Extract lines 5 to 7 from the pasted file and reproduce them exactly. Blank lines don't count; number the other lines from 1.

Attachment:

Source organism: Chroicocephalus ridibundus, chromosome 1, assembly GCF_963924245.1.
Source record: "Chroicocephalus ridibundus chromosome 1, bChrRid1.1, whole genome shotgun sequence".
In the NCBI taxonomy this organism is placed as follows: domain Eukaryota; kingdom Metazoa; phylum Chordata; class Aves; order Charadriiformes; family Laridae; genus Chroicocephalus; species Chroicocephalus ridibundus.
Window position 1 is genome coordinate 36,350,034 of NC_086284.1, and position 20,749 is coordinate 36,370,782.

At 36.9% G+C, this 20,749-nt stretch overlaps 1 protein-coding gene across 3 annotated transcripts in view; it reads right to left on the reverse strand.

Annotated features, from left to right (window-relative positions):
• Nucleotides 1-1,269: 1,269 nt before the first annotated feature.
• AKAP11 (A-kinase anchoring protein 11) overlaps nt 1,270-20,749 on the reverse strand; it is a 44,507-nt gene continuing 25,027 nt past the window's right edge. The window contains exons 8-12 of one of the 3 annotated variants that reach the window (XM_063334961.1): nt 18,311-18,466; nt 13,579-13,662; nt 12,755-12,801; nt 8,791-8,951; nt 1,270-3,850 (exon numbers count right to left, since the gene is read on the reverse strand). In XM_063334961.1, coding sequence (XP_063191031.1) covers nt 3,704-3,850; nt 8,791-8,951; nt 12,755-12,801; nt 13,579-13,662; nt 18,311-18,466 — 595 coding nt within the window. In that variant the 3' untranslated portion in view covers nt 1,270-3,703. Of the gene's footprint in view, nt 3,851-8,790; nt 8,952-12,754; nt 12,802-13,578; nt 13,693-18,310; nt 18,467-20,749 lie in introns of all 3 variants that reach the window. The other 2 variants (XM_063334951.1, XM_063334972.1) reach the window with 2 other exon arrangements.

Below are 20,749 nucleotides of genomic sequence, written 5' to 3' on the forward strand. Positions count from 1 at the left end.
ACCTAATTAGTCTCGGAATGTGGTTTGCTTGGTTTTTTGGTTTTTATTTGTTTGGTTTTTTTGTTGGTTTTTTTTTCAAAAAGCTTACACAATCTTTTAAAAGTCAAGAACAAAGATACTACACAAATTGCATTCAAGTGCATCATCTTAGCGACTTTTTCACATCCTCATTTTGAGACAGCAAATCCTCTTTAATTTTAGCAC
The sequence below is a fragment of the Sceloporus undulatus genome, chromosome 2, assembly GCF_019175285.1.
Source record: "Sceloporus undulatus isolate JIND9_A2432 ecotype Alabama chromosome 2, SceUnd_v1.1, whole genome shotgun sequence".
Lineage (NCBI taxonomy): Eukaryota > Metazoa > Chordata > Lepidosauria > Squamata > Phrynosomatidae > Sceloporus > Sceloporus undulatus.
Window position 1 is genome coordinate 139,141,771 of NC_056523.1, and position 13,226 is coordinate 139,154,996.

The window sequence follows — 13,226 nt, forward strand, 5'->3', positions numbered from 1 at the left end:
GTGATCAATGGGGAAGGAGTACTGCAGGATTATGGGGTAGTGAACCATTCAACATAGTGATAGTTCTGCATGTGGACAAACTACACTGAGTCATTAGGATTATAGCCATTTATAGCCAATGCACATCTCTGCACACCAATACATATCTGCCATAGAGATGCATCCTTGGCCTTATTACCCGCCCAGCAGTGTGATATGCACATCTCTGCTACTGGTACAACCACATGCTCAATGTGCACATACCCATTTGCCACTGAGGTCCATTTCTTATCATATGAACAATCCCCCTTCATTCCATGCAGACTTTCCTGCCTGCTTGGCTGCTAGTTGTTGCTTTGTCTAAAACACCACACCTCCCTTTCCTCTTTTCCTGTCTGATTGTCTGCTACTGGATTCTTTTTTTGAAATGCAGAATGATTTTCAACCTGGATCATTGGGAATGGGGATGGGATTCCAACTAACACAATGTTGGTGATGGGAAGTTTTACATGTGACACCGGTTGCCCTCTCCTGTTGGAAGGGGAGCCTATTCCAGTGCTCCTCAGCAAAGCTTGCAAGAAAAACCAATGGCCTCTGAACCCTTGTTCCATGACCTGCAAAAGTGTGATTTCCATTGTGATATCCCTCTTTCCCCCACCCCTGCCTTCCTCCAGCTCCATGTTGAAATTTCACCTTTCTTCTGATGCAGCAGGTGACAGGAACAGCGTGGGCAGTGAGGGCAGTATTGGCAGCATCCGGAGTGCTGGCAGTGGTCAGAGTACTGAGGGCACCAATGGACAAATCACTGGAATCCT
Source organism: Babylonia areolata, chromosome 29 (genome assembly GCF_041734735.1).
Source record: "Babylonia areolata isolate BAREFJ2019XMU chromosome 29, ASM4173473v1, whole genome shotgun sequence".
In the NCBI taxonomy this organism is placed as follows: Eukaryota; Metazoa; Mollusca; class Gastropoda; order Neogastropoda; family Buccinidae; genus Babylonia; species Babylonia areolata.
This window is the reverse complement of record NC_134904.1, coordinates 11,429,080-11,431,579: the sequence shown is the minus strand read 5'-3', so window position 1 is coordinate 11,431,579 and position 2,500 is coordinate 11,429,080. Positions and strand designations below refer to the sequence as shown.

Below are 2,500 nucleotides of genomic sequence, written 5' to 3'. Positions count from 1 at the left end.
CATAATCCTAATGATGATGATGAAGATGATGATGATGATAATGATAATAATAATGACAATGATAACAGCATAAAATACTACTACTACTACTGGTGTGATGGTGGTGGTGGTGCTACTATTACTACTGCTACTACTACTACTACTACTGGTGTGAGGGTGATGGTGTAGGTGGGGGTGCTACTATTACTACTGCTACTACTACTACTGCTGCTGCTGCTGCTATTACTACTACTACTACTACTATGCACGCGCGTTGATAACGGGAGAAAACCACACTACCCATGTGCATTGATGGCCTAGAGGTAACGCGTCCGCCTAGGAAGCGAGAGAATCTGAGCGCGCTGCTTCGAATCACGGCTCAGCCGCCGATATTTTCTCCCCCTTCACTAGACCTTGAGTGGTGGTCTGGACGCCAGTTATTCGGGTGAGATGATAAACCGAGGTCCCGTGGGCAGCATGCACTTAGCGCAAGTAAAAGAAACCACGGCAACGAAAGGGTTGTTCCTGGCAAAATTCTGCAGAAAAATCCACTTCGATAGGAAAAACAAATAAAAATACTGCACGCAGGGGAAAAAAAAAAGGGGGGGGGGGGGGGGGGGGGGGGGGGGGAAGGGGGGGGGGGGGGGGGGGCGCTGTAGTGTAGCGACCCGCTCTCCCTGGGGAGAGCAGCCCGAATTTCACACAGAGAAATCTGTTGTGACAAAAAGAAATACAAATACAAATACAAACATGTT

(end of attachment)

At 36.9% G+C, this 20,749-nt stretch overlaps 1 protein-coding gene across 3 annotated transcripts in view; it reads right to left on the reverse strand.

Annotated features, from left to right (window-relative positions):
• Nucleotides 1-1,269: 1,269 nt before the first annotated feature.